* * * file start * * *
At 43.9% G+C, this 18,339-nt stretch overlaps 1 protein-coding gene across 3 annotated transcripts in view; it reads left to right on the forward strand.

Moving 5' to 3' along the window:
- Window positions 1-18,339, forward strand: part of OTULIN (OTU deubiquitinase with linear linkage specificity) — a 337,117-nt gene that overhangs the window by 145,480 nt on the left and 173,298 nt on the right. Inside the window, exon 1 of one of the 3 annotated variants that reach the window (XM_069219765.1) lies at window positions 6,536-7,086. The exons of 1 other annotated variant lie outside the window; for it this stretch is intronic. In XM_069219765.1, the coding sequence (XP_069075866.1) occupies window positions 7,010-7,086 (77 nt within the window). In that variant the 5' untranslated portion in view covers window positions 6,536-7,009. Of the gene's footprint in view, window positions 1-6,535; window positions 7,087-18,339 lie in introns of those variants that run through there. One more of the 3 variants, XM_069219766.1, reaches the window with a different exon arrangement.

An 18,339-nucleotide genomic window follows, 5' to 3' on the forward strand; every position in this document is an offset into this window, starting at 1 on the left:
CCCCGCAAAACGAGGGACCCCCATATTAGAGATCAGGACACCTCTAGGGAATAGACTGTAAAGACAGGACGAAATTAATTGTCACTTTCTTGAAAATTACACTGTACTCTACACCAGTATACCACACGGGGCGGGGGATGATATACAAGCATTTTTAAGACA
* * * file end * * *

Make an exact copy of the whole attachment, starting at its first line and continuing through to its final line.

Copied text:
At 43.9% G+C, this 18,339-nt stretch overlaps 1 protein-coding gene across 3 annotated transcripts in view; it reads left to right on the forward strand.

Moving 5' to 3' along the window:
- Window positions 1-18,339, forward strand: part of OTULIN (OTU deubiquitinase with linear linkage specificity) — a 337,117-nt gene that overhangs the window by 145,480 nt on the left and 173,298 nt on the right. Inside the window, exon 1 of one of the 3 annotated variants that reach the window (XM_069219765.1) lies at window positions 6,536-7,086. The exons of 1 other annotated variant lie outside the window; for it this stretch is intronic. In XM_069219765.1, the coding sequence (XP_069075866.1) occupies window positions 7,010-7,086 (77 nt within the window). In that variant the 5' untranslated portion in view covers window positions 6,536-7,009. Of the gene's footprint in view, window positions 1-6,535; window positions 7,087-18,339 lie in introns of those variants that run through there. One more of the 3 variants, XM_069219766.1, reaches the window with a different exon arrangement.

An 18,339-nucleotide genomic window follows, 5' to 3' on the forward strand; every position in this document is an offset into this window, starting at 1 on the left:
CCCCGCAAAACGAGGGACCCCCATATTAGAGATCAGGACACCTCTAGGGAATAGACTGTAAAGACAGGACGAAATTAATTGTCACTTTCTTGAAAATTACACTGTACTCTACACCAGTATACCACACGGGGCGGGGGATGATATACAAGCATTTTTAAGACA